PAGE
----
In the third part of The Hanging Tree, humans make the most terrible monsters.
Spoilers below for chapters 9 to 12.
Have I mentioned lately that quick, dramatic escalations and sudden plot reveals (when done well, of course) are like my catnip? There are enough of them in this section of The Hanging Tree that I’d be rubbing my face all over this book if, y’know, I was reading a paperback copy and not the Kindle version. Because doing that would just be weird, right?
I WAS NOT READY FOR THE REVEAL OF THE FACELESS MAN. AAAAAAAHHH WHAT.
More than that, though, I want to talk about how much I love the reveal of his motivations, particularly the one that has him making enough mistakes to get caught here: the one where he’s a grieving father out for revenge after his daughter’s death. But of course, again, it probably isn’t that simple. Martin Chorley’s little girl Christina wasn’t exactly sweet and innocent, if the activities surrounding her death and those which she was getting up to beforehand are any indication. Did she have any idea that her father owned The Chestnut Tree when she teamed up to loot that storage room with Reynard? Did she have the slightest clue that dear old Dad wasn’t entirely ordinary or that magic was real? I’m not sure we’ll ever know, now, but to bring things back around to Martin, AKA old Faceless himself: this development brings the man himself down with a bump from the level of Terrifying Bogeyman to Angry Human Being, which aside from being more relatable, works to make him even more interesting, to me.
It’s interesting because now, rather than being unknown and untouchable, he’s flawed, and the mistakes he’s made mean that the future is possibly more uncertain than ever. Chorley’s been cornered, even if he hasn’t been caught yet, and that surely means his time’s running out. And despite his assurances to Peter of having a soft spot for her, what will that mean for Lesley? Will he abandon his mission of revenge or will that escalate, now that the clock’s running down? Either way, how long will Lesley stand her own ground on the side she’s chosen?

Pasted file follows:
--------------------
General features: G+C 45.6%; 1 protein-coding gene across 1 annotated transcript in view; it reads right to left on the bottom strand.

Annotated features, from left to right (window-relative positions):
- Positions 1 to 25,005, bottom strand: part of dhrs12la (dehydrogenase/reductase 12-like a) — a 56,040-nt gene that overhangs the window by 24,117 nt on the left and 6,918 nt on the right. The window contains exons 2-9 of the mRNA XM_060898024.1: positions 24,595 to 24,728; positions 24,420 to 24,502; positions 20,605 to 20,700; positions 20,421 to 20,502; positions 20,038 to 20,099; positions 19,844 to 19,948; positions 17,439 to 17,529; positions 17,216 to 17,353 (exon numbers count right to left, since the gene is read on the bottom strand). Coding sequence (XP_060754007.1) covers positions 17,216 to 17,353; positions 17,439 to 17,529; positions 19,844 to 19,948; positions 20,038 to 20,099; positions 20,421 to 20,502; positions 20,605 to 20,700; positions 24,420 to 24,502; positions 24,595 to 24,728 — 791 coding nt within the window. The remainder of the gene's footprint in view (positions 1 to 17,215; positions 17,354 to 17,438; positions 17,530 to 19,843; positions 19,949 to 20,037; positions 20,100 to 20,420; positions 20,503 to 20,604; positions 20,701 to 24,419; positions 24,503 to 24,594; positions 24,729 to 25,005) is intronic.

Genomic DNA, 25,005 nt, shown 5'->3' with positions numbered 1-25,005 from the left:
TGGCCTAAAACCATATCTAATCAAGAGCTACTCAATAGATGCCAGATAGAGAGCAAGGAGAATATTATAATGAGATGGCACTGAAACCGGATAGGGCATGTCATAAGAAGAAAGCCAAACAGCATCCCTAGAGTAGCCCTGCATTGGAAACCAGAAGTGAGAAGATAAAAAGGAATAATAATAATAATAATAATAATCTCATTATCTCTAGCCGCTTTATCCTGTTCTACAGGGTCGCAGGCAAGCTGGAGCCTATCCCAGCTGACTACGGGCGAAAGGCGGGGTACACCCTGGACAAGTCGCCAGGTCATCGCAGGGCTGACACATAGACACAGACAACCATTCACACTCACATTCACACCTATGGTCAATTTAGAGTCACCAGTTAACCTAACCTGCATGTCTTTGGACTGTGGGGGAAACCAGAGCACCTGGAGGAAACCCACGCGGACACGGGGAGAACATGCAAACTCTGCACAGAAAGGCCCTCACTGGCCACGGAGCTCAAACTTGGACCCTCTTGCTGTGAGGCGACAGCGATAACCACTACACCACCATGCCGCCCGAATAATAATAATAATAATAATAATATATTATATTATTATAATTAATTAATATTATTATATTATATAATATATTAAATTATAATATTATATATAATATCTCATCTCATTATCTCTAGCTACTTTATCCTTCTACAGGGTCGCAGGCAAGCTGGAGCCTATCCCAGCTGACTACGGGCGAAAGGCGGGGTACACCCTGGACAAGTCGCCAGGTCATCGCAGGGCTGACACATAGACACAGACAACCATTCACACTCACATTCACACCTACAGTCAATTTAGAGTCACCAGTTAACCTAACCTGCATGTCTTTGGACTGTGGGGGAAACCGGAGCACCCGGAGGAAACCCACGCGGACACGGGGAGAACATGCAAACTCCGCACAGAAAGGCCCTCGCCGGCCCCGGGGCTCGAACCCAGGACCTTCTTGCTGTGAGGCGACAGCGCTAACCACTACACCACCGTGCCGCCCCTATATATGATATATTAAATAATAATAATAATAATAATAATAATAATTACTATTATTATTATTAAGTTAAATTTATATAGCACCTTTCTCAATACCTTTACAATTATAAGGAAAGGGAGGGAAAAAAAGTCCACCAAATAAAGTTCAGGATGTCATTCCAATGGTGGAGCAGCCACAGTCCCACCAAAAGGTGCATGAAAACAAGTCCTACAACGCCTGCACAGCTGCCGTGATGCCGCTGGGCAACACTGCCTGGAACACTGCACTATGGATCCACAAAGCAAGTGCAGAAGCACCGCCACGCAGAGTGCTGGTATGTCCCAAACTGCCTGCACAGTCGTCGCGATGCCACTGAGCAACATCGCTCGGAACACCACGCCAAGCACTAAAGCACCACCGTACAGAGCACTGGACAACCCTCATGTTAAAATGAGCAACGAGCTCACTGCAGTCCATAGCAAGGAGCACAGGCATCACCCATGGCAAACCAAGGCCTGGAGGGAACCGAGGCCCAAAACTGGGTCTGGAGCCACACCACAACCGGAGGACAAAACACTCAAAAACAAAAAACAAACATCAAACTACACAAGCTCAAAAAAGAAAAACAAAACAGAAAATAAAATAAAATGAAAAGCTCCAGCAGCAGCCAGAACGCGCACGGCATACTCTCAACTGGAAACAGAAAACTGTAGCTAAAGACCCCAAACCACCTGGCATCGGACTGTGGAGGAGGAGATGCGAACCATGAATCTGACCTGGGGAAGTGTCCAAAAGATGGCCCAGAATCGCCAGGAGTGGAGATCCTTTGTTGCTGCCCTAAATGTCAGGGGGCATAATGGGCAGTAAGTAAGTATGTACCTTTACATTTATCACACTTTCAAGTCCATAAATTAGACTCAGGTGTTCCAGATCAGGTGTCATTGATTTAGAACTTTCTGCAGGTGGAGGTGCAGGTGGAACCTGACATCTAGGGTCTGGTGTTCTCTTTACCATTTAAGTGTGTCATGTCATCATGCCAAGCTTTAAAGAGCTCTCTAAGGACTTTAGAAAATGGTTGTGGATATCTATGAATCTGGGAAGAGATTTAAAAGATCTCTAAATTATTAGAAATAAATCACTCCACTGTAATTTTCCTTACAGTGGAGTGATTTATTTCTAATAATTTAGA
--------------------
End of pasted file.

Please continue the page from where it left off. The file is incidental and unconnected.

Everything’s well and truly up in the air now, and that’s my favourite part of any good drama – the part where it all goes to hell, and it’s still a long way from obvious how it will all play out when the smoke clears. There might be satisfaction in seeing things resolved, but for me this is the really juicy part, and call me a masochist but I really do love being on that hook, as a reader. It shows that the writer is doing their job well, but also, it’s just about the level of enjoyment I get from reading the book in question. I love it when things like this work on me. I just do.
Beyond the A plot, though, we also get a really fascinating look at the possible future direction of the Folly, thanks to the bureaucratic war being fought between Team Nightingale (and it is Team Nightingale to me, sorry Peter) and Team Tyburn. I have an almost gleeful appreciation for how Peter fends off the latest volley – with sneaky smart bureaucrat talk. If they can’t show a strong hand, then the brain’s got to make up for it, right? He might be a mere apprentice but Peter clearly understands how the game is played higher up the ladder. I don’t doubt for a minute that Lady Ty’s going to make him pay for it, and even just the thought of the sheer amount of future paperwork he’s inflicted on himself makes me wince, but for now I’m just happy that the Folly will remain active.
I’m not sure anyone is ready to have Molly running around unemployed, set loose upon the world.
(I am. I’m totally here for that. But perhaps not just yet.)
So the winds of change are blowing for Peter and Nightingale. What they’ll bring (assuming they both survive OH GOD THEY’D BETTER BOTH SURVIVE), I am presently happy to have no idea. I’m definitely up for finding out, though. But first, let’s have some follow-through on the utterly helpless flailing wreck this book has made of me. I am ready for the finale.
OR AM I?